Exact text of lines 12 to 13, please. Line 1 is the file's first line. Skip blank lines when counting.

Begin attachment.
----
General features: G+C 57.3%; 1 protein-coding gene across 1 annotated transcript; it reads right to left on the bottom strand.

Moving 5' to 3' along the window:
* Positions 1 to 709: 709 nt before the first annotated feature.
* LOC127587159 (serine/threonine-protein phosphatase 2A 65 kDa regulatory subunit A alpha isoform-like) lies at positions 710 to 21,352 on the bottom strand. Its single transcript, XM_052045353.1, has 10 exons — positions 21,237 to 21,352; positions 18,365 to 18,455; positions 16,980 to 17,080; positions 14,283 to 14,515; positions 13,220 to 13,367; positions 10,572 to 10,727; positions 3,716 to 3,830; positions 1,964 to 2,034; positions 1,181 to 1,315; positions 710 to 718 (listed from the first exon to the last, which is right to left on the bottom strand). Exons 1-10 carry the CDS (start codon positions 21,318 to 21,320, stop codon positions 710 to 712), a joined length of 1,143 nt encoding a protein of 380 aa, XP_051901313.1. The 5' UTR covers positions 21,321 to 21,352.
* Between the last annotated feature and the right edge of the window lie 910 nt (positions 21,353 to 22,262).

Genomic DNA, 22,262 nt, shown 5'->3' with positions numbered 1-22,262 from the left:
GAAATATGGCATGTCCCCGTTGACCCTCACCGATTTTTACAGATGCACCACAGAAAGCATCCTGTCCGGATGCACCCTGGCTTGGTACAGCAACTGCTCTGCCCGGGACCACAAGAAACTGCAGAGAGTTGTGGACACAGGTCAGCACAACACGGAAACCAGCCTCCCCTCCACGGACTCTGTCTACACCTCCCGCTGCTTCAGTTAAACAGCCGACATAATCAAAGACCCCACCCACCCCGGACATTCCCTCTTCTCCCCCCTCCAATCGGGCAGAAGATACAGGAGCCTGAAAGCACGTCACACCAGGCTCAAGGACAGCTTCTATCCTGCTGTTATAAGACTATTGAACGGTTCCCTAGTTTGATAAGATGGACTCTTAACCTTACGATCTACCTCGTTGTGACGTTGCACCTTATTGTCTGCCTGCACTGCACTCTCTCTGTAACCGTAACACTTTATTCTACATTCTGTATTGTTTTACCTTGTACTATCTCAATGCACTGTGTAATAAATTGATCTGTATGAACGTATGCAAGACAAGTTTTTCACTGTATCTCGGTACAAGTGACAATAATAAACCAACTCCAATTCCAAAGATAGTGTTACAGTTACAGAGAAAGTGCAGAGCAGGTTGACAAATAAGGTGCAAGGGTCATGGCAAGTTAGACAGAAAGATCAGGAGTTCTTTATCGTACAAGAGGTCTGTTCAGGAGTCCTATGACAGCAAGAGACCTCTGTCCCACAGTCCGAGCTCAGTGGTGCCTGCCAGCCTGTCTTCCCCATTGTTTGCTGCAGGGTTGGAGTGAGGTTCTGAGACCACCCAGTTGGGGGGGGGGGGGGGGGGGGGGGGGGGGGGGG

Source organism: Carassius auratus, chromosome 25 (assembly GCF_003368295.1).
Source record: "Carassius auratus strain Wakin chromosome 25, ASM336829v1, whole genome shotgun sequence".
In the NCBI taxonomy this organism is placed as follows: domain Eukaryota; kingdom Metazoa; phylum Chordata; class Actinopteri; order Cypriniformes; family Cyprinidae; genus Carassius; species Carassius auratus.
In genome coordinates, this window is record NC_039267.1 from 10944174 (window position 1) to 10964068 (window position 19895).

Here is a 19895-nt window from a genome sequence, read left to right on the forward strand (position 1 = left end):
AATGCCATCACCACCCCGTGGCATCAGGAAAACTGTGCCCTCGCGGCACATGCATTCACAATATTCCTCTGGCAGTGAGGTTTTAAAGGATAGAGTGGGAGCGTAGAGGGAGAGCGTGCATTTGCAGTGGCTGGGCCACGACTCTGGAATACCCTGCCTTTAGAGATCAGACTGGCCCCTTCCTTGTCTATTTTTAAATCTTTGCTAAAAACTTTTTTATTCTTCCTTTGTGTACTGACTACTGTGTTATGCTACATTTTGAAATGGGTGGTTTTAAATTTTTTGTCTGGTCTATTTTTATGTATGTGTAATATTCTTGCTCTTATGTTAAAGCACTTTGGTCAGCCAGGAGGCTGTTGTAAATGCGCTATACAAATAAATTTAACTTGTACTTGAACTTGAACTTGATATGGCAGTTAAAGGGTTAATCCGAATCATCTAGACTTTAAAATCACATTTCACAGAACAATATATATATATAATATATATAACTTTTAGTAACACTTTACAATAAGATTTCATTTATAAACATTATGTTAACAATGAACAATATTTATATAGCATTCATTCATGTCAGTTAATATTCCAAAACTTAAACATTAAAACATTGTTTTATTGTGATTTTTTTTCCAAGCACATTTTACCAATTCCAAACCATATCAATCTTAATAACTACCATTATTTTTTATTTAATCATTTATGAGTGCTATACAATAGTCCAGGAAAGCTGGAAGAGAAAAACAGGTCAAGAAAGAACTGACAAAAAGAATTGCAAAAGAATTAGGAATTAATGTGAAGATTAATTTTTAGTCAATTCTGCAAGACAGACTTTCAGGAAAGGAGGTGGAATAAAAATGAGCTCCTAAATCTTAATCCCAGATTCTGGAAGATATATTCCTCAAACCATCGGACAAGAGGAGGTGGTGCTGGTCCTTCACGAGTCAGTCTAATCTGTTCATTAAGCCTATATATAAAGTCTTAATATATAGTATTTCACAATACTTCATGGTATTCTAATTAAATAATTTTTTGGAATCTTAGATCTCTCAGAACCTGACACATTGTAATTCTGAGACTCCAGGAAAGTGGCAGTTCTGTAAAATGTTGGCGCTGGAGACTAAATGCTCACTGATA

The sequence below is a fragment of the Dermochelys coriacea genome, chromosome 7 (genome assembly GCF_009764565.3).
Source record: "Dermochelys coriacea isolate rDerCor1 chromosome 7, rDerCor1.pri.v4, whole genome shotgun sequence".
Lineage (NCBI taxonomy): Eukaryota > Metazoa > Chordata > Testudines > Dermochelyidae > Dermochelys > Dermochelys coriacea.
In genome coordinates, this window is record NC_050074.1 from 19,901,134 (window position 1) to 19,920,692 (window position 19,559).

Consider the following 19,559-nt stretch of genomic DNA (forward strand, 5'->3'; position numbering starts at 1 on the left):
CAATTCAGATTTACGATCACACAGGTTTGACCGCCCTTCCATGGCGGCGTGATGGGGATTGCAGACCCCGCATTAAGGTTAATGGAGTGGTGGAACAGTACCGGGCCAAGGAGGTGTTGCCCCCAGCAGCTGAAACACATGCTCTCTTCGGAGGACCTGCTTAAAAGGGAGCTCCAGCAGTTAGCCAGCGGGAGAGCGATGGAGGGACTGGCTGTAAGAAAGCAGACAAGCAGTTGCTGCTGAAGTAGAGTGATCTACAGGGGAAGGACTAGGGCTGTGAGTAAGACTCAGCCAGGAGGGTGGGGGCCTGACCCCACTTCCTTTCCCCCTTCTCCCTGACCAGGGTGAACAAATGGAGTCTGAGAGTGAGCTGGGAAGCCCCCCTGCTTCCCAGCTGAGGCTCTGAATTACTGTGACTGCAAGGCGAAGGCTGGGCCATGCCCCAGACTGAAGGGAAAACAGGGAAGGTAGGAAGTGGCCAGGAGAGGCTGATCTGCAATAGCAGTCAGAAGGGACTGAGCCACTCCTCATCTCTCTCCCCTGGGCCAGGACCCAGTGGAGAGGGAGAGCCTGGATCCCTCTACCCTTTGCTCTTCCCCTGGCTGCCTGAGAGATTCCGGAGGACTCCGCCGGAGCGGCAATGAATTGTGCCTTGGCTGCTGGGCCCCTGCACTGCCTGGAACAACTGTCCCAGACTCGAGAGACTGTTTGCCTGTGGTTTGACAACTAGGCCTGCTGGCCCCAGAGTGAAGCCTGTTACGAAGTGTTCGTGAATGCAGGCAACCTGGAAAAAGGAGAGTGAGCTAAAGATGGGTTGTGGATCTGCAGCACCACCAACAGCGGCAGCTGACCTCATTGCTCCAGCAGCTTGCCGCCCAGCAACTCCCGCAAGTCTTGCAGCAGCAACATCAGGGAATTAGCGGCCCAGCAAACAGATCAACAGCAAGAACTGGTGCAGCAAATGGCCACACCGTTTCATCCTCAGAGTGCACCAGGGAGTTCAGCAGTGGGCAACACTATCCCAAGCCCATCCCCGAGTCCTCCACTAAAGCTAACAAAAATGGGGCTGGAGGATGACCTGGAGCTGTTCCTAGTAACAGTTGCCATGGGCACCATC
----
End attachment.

Here is a 19895-nt window from a genome sequence, read left to right on the forward strand (position 1 = left end):
AATGCCATCACCACCCCGTGGCATCAGGAAAACTGTGCCCTCGCGGCACATGCATTCACAATATTCCTCTGGCAGTGAGGTTTTAAAGGATAGAGTGGGAGCGTAGAGGGAGAGCGTGCATTTGCAGTGGCTGGGCCACGACTCTGGAATACCCTGCCTTTAGAGATCAGACTGGCCCCTTCCTTGTCTATTTTTAAATCTTTGCTAAAAACTTTTTTATTCTTCCTTTGTGTACTGACTACTGTGTTATGCTACATTTTGAAATGGGTGGTTTTAAATTTTTTGTCTGGTCTATTTTTATGTATGTGTAATATTCTTGCTCTTATGTTAAAGCACTTTGGTCAGCCAGGAGGCTGTTGTAAATGCGCTATACAAATAAATTTAACTTGTACTTGAACTTGAACTTGATATGGCAGTTAAAGGGTTAATCCGAATCATCTAGACTTTAAAATCACATTTCACAGAACAATATATATATATAATATATATAACTTTTAGTAACACTTTACAATAAGATTTCATTTATAAACATTATGTTAACAATGAACAATATTTATATAGCATTCATTCATGTCAGTTAATATTCCAAAACTTAAACATTAAAACATTGTTTTATTGTGATTTTTTTTCCAAGCACATTTTACCAATTCCAAACCATATCAATCTTAATAACTACCATTATTTTTTATTTAATCATTTATGAGTGCTATACAATAGTCCAGGAAAGCTGGAAGAGAAAAACAGGTCAAGAAAGAACTGACAAAAAGAATTGCAAAAGAATTAGGAATTAATGTGAAGATTAATTTTTAGTCAATTCTGCAAGACAGACTTTCAGGAAAGGAGGTGGAATAAAAATGAGCTCCTAAATCTTAATCCCAGATTCTGGAAGATATATTCCTCAAACCATCGGACAAGAGGAGGTGGTGCTGGTCCTTCACGAGTCAGTCTAATCTGTTCATTAAGCCTATATATAAAGTCTTAATATATAGTATTTCACAATACTTCATGGTATTCTAATTAAATAATTTTTTGGAATCTTAGATCTCTCAGAACCTGACACATTGTAATTCTGAGACTCCAGGAAAGTGGCAGTTCTGTAAAATGTTGGCGCTGGAGACTAAATGCTCACTGATA